Democracy Gone Astray

Democracy, being a human construct, needs to be thought of as directionality rather than an object. As such, to understand it requires not so much a description of existing structures and/or other related phenomena but a declaration of intentionality.
This blog aims at creating labeled lists of published infringements of such intentionality, of points in time where democracy strays from its intended directionality. In addition to outright infringements, this blog also collects important contemporary information and/or discussions that impact our socio-political landscape.

All the posts here were published in the electronic media – main-stream as well as fringe, and maintain links to the original texts.

[NOTE: Due to changes I haven't caught on time in the blogging software, all of the 'Original Article' links were nullified between September 11, 2012 and December 11, 2012. My apologies.]

Saturday, October 10, 2015

California's Drought Is About Economic Inequality

Bulmario Tapia Madrigal doesn't want to shower in a stream of dirt. He doesn't want to cook with bottled water, haul a bucketful to flush the toilet, or wonder if he has enough water to clean the diabetes wounds on his feet. But since his well went dry three months ago, that's how life has been.

Harper Is Throwing a 'Veil' Over the Women's Issues That Matter

It's the last two weeks before we go to the polls for the federal election, and we're heading into the home stretch.

I love following politics, but this election has been wearying. With the longest campaign in history, I'm not surprised the voters are tired.

Prime Minister’s Office ordered halt to refugee processing

The Prime Minister’s Office directed Canadian immigration officials to stop processing one of the most vulnerable classes of Syrian refugees this spring and declared that all UN-referred refugees would require approval from the Prime Minister, a decision that halted a critical aspect of Canada’s response to a global crisis.

The Globe and Mail has learned that the Prime Minister intervened in a file normally handled by the Citizenship and Immigration department in the months before dramatic images of a dead toddler brought the refugee crisis to the fore. The processing stop, which was not disclosed to the public, was in place for at least several weeks. It is unclear when it was lifted. At the same time, an audit was ordered of all Syrian refugees referred by the United Nations in 2014 and 2015.

Fact check: If the TPP is good for the auto sector, why is Harper promising $1B to save it?

The Claim: The Conservative Party says "We believe that [the TPP] offers enormous benefits for the automobile sector." Is this true?
The Trans Pacific Partnership is big. Very big. So big that it outpaces NAFTA. In fact, it replaces it. Butter, cheese, drugs, cars -- all are implicated. But automobile manufacturing is arguably the most important sector of the lot -- at least as it relates to job figures and shoring up Canada's rather large trade imbalance.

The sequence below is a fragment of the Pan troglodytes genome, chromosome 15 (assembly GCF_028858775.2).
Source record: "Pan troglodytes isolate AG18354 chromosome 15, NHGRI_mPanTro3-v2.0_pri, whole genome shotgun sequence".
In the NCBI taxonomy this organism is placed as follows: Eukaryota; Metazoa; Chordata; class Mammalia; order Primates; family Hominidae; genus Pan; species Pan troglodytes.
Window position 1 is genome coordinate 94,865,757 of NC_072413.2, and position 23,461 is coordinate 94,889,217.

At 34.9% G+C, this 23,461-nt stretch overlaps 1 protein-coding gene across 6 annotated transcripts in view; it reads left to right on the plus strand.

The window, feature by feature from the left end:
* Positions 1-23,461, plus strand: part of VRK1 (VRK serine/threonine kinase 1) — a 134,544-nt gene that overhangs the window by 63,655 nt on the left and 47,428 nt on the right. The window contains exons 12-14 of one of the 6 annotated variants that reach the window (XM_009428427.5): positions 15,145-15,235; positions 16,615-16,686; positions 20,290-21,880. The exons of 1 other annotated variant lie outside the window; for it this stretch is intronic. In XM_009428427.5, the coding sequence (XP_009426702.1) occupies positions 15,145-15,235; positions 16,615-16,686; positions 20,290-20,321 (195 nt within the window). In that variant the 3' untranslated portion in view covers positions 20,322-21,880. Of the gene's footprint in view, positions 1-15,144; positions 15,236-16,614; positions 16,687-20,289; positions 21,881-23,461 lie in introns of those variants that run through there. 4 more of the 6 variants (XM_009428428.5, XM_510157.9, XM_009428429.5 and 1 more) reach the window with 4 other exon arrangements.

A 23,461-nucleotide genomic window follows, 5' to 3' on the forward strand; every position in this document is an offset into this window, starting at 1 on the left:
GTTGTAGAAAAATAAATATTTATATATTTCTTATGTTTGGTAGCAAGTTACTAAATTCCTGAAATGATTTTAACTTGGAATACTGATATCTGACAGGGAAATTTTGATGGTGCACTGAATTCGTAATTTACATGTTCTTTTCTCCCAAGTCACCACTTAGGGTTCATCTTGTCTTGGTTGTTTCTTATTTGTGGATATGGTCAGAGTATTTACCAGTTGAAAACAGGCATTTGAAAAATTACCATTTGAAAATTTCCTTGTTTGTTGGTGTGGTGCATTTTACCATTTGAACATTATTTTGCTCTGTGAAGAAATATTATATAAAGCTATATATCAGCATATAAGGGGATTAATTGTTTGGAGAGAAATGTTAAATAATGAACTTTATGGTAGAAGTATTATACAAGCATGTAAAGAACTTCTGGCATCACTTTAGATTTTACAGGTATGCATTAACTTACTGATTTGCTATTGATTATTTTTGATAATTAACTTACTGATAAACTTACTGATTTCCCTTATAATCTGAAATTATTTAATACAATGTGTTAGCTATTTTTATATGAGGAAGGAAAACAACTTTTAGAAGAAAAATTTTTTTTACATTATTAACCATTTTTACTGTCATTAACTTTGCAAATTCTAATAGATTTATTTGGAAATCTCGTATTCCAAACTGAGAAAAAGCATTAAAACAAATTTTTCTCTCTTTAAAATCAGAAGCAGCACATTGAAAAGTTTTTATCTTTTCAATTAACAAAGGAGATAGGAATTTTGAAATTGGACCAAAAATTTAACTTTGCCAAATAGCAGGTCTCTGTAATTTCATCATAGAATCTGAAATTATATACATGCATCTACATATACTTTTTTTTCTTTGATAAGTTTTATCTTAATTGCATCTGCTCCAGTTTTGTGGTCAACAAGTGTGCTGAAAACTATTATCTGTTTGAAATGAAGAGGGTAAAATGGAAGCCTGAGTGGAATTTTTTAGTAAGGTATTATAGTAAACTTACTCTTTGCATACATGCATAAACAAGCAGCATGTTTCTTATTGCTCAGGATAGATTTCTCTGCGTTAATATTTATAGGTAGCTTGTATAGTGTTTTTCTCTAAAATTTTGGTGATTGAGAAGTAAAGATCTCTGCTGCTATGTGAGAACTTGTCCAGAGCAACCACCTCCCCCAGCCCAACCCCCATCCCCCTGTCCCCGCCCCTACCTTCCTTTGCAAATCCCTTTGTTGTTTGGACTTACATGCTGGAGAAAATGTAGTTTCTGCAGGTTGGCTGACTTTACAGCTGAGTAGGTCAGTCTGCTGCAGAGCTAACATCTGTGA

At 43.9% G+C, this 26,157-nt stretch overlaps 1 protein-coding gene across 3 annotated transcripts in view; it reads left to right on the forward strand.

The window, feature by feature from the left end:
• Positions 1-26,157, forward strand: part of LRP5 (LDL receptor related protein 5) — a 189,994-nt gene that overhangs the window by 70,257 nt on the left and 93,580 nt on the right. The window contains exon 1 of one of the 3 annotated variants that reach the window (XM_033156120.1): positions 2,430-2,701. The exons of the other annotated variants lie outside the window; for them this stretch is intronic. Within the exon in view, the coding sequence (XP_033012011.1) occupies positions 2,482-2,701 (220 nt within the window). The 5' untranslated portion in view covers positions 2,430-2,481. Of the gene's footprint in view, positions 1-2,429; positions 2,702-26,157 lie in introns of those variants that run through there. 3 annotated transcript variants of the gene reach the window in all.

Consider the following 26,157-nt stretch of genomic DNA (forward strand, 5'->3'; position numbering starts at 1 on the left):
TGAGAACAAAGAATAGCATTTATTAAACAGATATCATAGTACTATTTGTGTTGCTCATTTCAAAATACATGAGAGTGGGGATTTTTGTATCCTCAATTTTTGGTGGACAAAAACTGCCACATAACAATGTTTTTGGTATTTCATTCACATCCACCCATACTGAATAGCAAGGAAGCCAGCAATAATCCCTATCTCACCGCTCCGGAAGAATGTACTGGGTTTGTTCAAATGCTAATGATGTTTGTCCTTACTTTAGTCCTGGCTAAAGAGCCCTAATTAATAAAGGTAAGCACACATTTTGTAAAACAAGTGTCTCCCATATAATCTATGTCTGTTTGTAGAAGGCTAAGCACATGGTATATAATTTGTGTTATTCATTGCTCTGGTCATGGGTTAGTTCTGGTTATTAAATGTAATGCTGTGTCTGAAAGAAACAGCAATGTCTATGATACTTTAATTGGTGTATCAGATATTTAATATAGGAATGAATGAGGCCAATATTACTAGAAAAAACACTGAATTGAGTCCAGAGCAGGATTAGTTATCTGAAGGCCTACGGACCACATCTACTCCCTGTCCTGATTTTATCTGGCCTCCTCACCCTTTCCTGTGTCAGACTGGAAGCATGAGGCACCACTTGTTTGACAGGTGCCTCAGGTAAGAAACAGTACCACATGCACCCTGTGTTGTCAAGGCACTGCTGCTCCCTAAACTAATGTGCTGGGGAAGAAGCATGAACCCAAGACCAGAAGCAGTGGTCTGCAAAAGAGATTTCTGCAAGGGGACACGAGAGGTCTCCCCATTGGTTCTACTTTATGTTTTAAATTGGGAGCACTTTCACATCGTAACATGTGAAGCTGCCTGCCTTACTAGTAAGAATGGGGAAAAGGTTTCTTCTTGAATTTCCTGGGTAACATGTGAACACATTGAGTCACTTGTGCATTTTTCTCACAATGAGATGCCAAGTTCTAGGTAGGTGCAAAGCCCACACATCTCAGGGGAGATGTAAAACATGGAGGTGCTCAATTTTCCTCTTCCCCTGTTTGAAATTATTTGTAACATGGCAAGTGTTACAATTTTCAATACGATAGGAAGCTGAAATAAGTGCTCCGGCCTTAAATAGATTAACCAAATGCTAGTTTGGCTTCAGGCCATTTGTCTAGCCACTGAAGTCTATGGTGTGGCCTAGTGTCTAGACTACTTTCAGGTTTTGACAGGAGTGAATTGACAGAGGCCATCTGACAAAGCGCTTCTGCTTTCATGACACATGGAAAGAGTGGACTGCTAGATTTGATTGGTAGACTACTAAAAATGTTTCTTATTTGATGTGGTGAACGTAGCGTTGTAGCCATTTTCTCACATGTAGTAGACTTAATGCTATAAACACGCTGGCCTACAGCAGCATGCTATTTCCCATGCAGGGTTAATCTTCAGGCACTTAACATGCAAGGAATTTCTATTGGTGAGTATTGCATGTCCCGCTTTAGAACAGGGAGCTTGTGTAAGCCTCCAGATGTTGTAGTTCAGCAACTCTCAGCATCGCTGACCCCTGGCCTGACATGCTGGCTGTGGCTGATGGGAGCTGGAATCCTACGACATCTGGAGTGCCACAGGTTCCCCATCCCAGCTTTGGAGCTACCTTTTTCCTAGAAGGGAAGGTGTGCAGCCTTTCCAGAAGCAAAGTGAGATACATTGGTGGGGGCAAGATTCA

Conservative candidate Parm Gill is being investigated by the Commissioner of Elections Canada, The Huffington Post Canada has learned.

Gill, the incumbent candidate in the Ontario riding of Brampton North, is being scrutinized for accepting or charging money from unsuspecting donors without their consent.

Several sources told HuffPost that Elections Canada investigators had contacted them about donations to Gill’s office and his relationship with a man nicknamed Comrade. The sources did not want to be named because the federal investigators asked them to keep the matter confidential.

Harper pitting country against Muslims, some Niqab wearers say

As Stephen Harper hardens his anti-niqab position on the campaign trail, three Canadian women who wear the face veil say the Conservative leader’s rhetoric risks pitting the country against its Muslim citizens.

The Conservatives have long opposed women wearing the face covering at Canadian citizenship ceremonies, but with the federal election less than two weeks away, Harper doubled down this week by suggesting that if re-elected, he would consider passing a law banning the veil from the federal public service.

Alone in Alabama: dispatches from an inmate jailed for her son’s stillbirth

On 29 April last year Amanda Kimbrough sat down in her cell inside the notoriously tough Tutwiler women’s prison in Wetumpka, Alabama, and began writing a letter in which she described her feelings of loss and remorse. It was a poignant moment, as six years earlier to the day her only son Timmy had been born prematurely and had died from complications at birth after only 19 minutes.

“Tim Jr would be six years old [today],” she wrote, “and not a day goes by I don’t think of him. While I was out we keep his grave decorated and kept up, my husband and family do while I’m here.”